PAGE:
Corus Entertainment’s shares are up. We expect its price to continue to recover. That’s because the company’s earnings are expected to rebound next year. The shares are likely to continue to yield a lot. And the share price is attractively low. Canadian consumer stock Corus remains a buy.
We regularly review Toronto-based media and entertainment stock Corus Entertainment (TSX─CJR.B). Since we published our January 22 issue, its shares have recovered by 12.4 per cent. The company is expected to earn more next year. This cyclical consumer stock remains a buy for a long-term share price recovery and attractive dividends.
Corus recently acquired assets from Shaw Media. It now operates 45 specialty TV services; 15 conventional TV stations; 39 radio stations; “a global content business, digital assets, live events, children’s book publishing, animation software, technology and media services.” The company has many stations geared to women who are the decision makers on spending in many families. This makes Corus more attractive to advertisers of consumer goods and services.
Two independent advisers supported the takeover
Institutional Shareholder Services, known as ISS, is an independent proxy advisory research firm. Many major institutional investors rely upon its analysis and recommendations in deciding how to vote their shares. ISS advised Corus shareholders to support the acquisition of Shaw Media assets. Independent proxy advisory research firm Glass Lewis concurs. It, too, advised Corus shareholders to support the acquisition. Both firms see the transaction as beneficial to Corus.
In the year to August 31, Corus is expected to earn $1.18 a share. This would represent a drop of nearly a quarter from earnings of $1.57 a share last year. Based on this year’s estimate, the shares trade at a reasonably-low price-to-earnings, or P/E, ratio of 10.3 times.
But in fiscal 2017 (which starts on September 1) Corus’ earnings are expected to rebound by 18.6 per cent, to $1.40 a share. Based on this estimate, the shares trade at an even better P/E ratio of only 8.7 times. That’s partly why we disagree with the consensus recommendation of ‘hold’ by three analysts.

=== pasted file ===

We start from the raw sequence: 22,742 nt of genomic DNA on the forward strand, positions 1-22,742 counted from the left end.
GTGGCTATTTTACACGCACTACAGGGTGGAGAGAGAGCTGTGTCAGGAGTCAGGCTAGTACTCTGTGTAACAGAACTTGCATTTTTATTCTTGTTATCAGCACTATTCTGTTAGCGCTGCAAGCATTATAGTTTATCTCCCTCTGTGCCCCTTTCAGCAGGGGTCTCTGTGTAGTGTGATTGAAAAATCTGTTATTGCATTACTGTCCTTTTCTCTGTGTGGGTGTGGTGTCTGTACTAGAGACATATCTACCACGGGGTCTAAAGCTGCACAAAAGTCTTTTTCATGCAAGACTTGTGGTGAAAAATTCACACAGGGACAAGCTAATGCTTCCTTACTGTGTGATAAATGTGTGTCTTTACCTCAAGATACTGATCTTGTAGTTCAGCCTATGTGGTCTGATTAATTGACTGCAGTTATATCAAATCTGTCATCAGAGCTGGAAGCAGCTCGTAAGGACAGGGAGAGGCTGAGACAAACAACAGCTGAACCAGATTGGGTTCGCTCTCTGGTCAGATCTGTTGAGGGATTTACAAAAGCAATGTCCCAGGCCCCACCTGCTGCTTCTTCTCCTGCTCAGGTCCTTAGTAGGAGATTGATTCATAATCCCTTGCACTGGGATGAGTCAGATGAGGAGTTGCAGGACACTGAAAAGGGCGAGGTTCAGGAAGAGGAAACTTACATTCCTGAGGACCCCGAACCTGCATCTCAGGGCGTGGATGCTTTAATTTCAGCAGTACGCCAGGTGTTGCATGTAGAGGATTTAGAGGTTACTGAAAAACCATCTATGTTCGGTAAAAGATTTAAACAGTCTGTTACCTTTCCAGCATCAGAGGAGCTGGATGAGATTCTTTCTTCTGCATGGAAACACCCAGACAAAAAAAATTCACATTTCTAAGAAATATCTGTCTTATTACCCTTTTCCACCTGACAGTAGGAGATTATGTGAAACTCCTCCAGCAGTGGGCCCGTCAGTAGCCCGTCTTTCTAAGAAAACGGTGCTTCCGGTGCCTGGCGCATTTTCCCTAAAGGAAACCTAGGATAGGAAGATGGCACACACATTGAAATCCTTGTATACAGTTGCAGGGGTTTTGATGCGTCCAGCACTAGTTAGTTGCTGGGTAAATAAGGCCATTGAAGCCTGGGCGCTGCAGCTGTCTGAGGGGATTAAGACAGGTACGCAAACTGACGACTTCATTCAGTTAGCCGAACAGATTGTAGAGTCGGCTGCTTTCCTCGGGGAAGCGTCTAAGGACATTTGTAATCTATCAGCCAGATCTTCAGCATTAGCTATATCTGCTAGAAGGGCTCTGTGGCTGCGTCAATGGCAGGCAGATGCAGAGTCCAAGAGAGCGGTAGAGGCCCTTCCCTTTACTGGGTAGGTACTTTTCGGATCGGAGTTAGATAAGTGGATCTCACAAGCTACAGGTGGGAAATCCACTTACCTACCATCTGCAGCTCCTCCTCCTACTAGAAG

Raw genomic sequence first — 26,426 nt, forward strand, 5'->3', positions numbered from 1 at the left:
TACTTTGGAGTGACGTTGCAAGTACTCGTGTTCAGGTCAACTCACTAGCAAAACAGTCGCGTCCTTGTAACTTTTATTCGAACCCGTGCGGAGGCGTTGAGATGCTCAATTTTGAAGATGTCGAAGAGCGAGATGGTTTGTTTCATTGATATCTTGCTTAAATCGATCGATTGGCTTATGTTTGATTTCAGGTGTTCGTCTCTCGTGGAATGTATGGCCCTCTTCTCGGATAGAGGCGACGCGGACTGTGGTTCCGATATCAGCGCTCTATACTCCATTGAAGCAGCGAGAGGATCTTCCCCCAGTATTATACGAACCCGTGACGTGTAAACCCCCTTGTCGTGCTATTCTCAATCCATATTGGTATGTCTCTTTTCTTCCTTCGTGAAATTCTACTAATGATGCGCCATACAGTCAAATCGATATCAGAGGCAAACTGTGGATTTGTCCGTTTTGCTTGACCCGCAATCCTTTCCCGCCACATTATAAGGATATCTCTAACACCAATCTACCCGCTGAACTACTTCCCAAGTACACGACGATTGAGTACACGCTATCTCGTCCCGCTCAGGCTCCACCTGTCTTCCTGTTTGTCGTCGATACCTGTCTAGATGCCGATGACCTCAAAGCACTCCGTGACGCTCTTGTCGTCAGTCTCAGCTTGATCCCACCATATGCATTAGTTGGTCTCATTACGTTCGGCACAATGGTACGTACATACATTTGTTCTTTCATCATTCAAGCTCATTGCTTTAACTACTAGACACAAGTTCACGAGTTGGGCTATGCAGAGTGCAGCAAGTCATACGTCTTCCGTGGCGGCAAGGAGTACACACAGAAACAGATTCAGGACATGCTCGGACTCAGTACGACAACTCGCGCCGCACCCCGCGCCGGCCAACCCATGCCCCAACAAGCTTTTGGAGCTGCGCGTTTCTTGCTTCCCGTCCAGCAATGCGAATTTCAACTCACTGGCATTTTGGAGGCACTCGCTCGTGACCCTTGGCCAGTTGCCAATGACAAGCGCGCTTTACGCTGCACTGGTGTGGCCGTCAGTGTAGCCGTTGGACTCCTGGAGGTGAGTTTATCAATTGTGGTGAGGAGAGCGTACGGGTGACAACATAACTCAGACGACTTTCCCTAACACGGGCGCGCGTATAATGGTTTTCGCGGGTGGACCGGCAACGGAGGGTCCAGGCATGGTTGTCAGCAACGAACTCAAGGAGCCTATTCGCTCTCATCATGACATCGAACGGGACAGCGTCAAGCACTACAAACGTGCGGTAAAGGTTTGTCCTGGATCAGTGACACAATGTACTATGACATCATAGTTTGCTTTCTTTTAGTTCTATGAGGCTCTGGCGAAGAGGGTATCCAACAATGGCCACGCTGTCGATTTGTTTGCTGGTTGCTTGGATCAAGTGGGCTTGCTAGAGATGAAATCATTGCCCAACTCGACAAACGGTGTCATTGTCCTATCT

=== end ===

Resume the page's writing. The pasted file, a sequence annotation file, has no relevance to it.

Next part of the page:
Corus pays monthly dividends of nine-and-a-half cents a share. This works out to a yearly $1.14 a share. The yield of 9.4 per cent suggests these dividends are unsustainable. But next year’s earnings per share are expected to significantly exceed the dividend. If the company uses its higher earnings to continue to pay the dividend, income-seeking investors would likely bid up Corus’ shares. If it reduces its dividend modestly, it’s likely to still yield a lot.
Earn two per cent more: enroll in Corus’ DRIP
Corus also offers a DRIP (or Dividend Re-Investment Plan) in which you can reinvest your dividends into new shares at a two per cent discount to their market price. This puts you ahead right away.
When Corus acquired those media and entertainment assets from Shaw Media, we upgraded the stock to a buy. But ours is a minority view. As we point out earlier, three analysts see the stock as a hold.
This might cause you to worry about investing a lot of money at what could be the wrong time. But reinvesting dividends is easier on the nerves. It lets you profit from what’s known as ‘dollar-cost averaging’. Invest fixed sums at regular intervals and you buy most shares at fine prices.
The Investment Reporter, MPL Communications Inc.
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